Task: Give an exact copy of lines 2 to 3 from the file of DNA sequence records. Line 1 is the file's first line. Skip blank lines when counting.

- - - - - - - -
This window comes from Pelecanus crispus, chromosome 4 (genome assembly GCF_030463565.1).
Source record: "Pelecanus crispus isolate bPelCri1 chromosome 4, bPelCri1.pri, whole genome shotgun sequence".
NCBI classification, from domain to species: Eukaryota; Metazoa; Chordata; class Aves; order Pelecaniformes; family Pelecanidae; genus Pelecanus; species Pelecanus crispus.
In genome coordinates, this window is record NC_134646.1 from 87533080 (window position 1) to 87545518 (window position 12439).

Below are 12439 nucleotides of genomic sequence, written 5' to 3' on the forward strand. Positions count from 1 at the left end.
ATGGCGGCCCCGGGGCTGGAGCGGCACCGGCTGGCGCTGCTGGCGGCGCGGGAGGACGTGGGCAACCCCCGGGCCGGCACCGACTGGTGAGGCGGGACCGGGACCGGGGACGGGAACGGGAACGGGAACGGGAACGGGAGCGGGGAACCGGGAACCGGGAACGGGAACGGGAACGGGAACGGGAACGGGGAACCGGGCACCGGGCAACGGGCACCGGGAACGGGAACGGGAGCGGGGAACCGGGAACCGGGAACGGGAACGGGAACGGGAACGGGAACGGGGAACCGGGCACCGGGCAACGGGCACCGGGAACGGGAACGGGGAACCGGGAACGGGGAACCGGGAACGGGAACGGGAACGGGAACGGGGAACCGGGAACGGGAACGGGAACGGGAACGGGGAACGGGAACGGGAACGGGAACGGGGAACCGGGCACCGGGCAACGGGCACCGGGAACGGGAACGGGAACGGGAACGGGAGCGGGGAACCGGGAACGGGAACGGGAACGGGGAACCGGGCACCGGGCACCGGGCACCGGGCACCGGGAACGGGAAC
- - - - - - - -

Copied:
Source record: "Pelecanus crispus isolate bPelCri1 chromosome 4, bPelCri1.pri, whole genome shotgun sequence".
NCBI classification, from domain to species: Eukaryota; Metazoa; Chordata; class Aves; order Pelecaniformes; family Pelecanidae; genus Pelecanus; species Pelecanus crispus.